“Orlando Furioso” a Mystery in the 18th Century Style – Kupčs
“If someone asked me, which of the versions of “Orlando Furioso” we will perform, I would have a hard time answering because Vivaldi was composing constantly,” Māris says laughingly, and goes on to tell us that Vivaldi, being a true Venetian, loved money very much and therefore believed he had to create as many compositions as possible in order to make a decent living. “That is why Vivaldi did not publish his manuscripts in later life – he would rather be visited in person and sell any of his opuses for a piece of gold. He had calculated that he would not earn as much if he was publishing his works,” says Māris Kupčs, explaining – that is why there are several versions of the opera “Orlando Furioso”, and they are shrouded in mystery for most of the time.
“A while ago “Latvijas koncerti” Director Guntars Ķirsis, who is the one who actually proposed, and insisted, that we stage a baroque opera at this year’s festival, told the press the sensational news that a new opera by Vivaldi had been found. All New York newspapers wrote about it, it was widely reported in the press. In truth, however, nothing had been found because, in fact, half of Antonio Vivaldi’s manuscripts were bought in the 1930s, and then they changed hands again in the 1940s. So his works were accumulated and, strangely enough, there was one half-finished opera that, as it later turned out, had been composed by Giovanni Alberto Ristori – a contemporary of Zelenka.”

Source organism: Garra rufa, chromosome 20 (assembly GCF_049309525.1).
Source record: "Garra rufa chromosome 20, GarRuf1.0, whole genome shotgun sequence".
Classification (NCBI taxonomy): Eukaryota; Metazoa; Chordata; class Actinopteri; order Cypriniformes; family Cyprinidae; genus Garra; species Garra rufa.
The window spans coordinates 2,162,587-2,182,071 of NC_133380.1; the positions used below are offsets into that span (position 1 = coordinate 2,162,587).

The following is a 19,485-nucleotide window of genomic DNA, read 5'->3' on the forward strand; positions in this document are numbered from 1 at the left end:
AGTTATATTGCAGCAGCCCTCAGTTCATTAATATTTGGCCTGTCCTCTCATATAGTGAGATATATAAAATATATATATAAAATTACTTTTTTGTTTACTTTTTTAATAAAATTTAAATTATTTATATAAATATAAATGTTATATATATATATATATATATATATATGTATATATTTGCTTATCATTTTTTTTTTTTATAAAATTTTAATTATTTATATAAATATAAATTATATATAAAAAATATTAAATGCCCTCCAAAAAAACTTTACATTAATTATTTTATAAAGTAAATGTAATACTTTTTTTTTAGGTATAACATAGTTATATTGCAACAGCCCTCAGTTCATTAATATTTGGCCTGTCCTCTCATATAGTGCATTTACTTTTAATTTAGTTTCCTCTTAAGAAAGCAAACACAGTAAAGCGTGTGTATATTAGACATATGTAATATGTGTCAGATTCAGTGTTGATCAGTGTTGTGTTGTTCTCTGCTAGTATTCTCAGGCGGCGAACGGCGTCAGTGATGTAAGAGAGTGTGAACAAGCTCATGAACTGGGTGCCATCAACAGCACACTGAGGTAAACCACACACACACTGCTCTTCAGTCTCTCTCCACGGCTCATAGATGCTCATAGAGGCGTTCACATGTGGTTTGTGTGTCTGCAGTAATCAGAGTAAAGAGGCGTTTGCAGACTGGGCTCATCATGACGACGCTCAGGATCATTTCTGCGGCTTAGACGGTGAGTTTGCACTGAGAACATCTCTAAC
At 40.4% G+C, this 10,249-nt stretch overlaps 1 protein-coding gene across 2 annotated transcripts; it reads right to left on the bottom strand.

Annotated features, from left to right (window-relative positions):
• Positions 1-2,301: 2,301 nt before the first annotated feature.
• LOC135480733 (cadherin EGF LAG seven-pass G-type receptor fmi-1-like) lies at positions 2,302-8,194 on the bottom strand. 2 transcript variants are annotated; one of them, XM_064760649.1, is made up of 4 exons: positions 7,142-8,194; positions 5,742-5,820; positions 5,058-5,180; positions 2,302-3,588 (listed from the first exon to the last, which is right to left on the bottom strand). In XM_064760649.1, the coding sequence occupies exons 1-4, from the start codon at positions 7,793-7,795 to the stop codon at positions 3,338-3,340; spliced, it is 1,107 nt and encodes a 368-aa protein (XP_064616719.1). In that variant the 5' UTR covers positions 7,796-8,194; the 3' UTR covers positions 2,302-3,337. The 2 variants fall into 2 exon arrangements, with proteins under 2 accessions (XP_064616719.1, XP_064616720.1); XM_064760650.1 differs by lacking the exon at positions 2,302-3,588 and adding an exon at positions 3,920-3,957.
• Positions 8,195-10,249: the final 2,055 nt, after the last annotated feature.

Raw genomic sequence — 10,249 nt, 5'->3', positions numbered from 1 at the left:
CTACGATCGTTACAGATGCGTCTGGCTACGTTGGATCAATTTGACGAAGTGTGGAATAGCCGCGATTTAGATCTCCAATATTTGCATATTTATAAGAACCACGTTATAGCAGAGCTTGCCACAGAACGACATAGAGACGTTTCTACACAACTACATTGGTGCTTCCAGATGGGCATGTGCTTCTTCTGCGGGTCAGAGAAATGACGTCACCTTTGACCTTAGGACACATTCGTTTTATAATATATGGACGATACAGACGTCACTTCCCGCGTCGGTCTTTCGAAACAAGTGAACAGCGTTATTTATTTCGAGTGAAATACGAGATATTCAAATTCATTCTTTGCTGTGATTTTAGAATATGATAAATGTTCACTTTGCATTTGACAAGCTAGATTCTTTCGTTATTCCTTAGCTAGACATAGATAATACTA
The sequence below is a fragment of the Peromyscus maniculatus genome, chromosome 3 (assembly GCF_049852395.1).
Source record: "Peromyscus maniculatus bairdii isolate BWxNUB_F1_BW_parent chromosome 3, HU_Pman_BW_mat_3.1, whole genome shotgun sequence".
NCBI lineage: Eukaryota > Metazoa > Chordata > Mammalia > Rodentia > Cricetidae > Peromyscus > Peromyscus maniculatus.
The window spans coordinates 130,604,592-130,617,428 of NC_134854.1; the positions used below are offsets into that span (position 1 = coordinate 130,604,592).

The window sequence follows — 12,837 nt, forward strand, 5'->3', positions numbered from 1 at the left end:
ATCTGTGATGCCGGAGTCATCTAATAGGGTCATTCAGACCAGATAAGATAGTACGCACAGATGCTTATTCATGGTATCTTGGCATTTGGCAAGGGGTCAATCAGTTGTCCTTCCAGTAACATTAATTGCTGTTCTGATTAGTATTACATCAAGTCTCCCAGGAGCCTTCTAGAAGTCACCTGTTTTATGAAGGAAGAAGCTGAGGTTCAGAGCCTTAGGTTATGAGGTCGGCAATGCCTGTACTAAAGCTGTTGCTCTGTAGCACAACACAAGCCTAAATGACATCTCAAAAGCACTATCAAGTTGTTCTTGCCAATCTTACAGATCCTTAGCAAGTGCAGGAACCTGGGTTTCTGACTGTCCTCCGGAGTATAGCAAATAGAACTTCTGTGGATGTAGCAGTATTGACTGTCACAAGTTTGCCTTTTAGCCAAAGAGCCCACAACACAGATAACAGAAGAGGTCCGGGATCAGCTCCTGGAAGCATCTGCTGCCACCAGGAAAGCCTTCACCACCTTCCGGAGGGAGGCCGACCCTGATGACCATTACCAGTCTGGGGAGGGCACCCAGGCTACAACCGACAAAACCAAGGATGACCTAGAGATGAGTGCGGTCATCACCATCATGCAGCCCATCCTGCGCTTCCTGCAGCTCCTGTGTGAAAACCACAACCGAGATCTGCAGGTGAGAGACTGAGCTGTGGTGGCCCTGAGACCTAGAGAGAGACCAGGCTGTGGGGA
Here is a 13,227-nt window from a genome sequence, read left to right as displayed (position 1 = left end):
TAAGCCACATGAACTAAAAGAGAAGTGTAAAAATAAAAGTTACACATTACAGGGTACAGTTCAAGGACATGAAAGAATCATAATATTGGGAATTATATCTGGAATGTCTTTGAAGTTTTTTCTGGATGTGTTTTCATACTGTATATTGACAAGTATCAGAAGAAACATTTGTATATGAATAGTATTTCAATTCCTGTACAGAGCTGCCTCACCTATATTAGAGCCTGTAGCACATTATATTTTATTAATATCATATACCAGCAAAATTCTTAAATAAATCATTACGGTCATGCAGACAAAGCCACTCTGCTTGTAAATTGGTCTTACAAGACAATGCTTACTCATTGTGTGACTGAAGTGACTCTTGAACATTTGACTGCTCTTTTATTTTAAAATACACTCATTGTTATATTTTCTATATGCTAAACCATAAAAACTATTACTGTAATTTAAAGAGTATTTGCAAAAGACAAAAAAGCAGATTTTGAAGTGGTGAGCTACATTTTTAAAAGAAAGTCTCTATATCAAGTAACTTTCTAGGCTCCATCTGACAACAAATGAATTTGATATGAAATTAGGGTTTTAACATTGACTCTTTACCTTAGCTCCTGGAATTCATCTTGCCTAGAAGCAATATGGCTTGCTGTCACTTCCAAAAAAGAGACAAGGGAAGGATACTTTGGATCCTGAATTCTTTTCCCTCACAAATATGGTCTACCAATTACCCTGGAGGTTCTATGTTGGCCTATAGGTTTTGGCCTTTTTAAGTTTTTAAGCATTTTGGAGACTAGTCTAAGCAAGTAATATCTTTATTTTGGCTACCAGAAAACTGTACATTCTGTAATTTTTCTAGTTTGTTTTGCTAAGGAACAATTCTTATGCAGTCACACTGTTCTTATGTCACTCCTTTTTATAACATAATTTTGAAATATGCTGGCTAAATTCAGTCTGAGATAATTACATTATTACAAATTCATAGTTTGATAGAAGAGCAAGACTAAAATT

Māris Kupčs also remarks that, at the time Vivaldi began to write operas and became an acclaimed opera composer, he partly reworked Ristori’s opera and presented it as his own or, in modern-day terms, “remixed” it.
“For this particular production, we took both Vivaldi’s editions of “Orlando Furioso”, plus Ristori’s overture from the opera “La Fata” that he wrote in 1637, I believe. So we have a real pasticcio!” the conductor says to describe the 9th of July concert, emphasising that it will be a typical 18th century performance.
“The first most important thing about the performance – there will be extraordinarily beautiful music. It’s harder to say about the plot because, even at the time the opera was composed, the events it deals with are not set in a particular time and place – it maybe a story about Arthur’s knights of the round table, but the events are not taking place in a particular time but on an a magical island with Merlin’s ashes… It is but a fairy tale.”
Māris Kupčs explains that the creative team did not try to stick to realism and relive how performances were staged at Vivaldi’s time. “It is impossible for us to understand it, there is a symbol upon a symbol, which meant completely different things. That is why we, together with Director Laura Groza-Ķibere, are creating a performance understandable for a contemporary audience. But it does not mean that a lot will be changed, as there are enough contemporary symbols in the performance.” By the way, the action will be much more dynamic because recitatives, so often employed in operas of the given period, will be omitted – and, of course, thanks to the Director Laura Groza-Ķibere’s work. “The plot may seem very serious, albeit with a hint of something funny and, as befits Venice, something risqué.”
Taking into consideration that many famous composers were associated with Riga in one way or another, we ask Māris Kupčs if Vivaldi ever visited Latvia.